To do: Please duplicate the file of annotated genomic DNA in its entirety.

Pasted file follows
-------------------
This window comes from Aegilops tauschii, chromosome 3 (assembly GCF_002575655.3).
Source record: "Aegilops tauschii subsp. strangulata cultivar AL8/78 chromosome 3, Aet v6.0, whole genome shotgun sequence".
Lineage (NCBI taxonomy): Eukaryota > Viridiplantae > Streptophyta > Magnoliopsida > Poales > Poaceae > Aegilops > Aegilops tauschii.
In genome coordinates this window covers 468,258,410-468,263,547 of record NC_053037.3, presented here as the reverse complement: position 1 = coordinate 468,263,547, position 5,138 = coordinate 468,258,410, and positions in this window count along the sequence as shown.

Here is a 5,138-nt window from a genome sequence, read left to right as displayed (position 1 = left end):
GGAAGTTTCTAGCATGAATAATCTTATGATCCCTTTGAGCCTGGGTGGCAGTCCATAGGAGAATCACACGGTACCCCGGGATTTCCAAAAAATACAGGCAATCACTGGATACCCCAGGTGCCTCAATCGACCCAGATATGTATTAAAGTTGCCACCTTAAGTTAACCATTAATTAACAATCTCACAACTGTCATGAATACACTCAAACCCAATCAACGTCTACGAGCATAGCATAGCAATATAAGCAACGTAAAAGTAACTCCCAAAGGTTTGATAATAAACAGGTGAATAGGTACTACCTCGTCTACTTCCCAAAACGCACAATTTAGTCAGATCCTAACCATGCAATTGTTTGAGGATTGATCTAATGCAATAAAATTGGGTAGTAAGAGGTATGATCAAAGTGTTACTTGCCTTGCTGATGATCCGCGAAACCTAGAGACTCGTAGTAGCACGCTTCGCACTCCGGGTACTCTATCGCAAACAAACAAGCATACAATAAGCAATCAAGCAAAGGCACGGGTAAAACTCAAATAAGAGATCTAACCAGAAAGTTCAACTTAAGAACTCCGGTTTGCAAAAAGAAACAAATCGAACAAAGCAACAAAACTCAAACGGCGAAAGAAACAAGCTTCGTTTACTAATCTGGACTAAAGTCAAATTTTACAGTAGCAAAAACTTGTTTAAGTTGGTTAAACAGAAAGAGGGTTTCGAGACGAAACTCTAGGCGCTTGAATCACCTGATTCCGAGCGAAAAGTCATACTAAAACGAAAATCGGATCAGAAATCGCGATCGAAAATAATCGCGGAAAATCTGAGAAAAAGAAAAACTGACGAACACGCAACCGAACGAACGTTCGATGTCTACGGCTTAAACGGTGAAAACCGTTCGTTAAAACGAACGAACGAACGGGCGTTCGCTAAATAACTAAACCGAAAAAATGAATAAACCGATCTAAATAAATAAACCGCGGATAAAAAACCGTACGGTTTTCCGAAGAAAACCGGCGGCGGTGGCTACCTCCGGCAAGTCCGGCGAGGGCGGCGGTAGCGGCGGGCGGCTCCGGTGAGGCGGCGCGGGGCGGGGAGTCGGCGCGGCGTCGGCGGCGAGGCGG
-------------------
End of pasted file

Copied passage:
This window comes from Aegilops tauschii, chromosome 3 (assembly GCF_002575655.3).
Source record: "Aegilops tauschii subsp. strangulata cultivar AL8/78 chromosome 3, Aet v6.0, whole genome shotgun sequence".
Lineage (NCBI taxonomy): Eukaryota > Viridiplantae > Streptophyta > Magnoliopsida > Poales > Poaceae > Aegilops > Aegilops tauschii.
In genome coordinates this window covers 468,258,410-468,263,547 of record NC_053037.3, presented here as the reverse complement: position 1 = coordinate 468,263,547, position 5,138 = coordinate 468,258,410, and positions in this window count along the sequence as shown.

Here is a 5,138-nt window from a genome sequence, read left to right as displayed (position 1 = left end):
GGAAGTTTCTAGCATGAATAATCTTATGATCCCTTTGAGCCTGGGTGGCAGTCCATAGGAGAATCACACGGTACCCCGGGATTTCCAAAAAATACAGGCAATCACTGGATACCCCAGGTGCCTCAATCGACCCAGATATGTATTAAAGTTGCCACCTTAAGTTAACCATTAATTAACAATCTCACAACTGTCATGAATACACTCAAACCCAATCAACGTCTACGAGCATAGCATAGCAATATAAGCAACGTAAAAGTAACTCCCAAAGGTTTGATAATAAACAGGTGAATAGGTACTACCTCGTCTACTTCCCAAAACGCACAATTTAGTCAGATCCTAACCATGCAATTGTTTGAGGATTGATCTAATGCAATAAAATTGGGTAGTAAGAGGTATGATCAAAGTGTTACTTGCCTTGCTGATGATCCGCGAAACCTAGAGACTCGTAGTAGCACGCTTCGCACTCCGGGTACTCTATCGCAAACAAACAAGCATACAATAAGCAATCAAGCAAAGGCACGGGTAAAACTCAAATAAGAGATCTAACCAGAAAGTTCAACTTAAGAACTCCGGTTTGCAAAAAGAAACAAATCGAACAAAGCAACAAAACTCAAACGGCGAAAGAAACAAGCTTCGTTTACTAATCTGGACTAAAGTCAAATTTTACAGTAGCAAAAACTTGTTTAAGTTGGTTAAACAGAAAGAGGGTTTCGAGACGAAACTCTAGGCGCTTGAATCACCTGATTCCGAGCGAAAAGTCATACTAAAACGAAAATCGGATCAGAAATCGCGATCGAAAATAATCGCGGAAAATCTGAGAAAAAGAAAAACTGACGAACACGCAACCGAACGAACGTTCGATGTCTACGGCTTAAACGGTGAAAACCGTTCGTTAAAACGAACGAACGAACGGGCGTTCGCTAAATAACTAAACCGAAAAAATGAATAAACCGATCTAAATAAATAAACCGCGGATAAAAAACCGTACGGTTTTCCGAAGAAAACCGGCGGCGGTGGCTACCTCCGGCAAGTCCGGCGAGGGCGGCGGTAGCGGCGGGCGGCTCCGGTGAGGCGGCGCGGGGCGGGGAGTCGGCGCGGCGTCGGCGGCGAGGCGG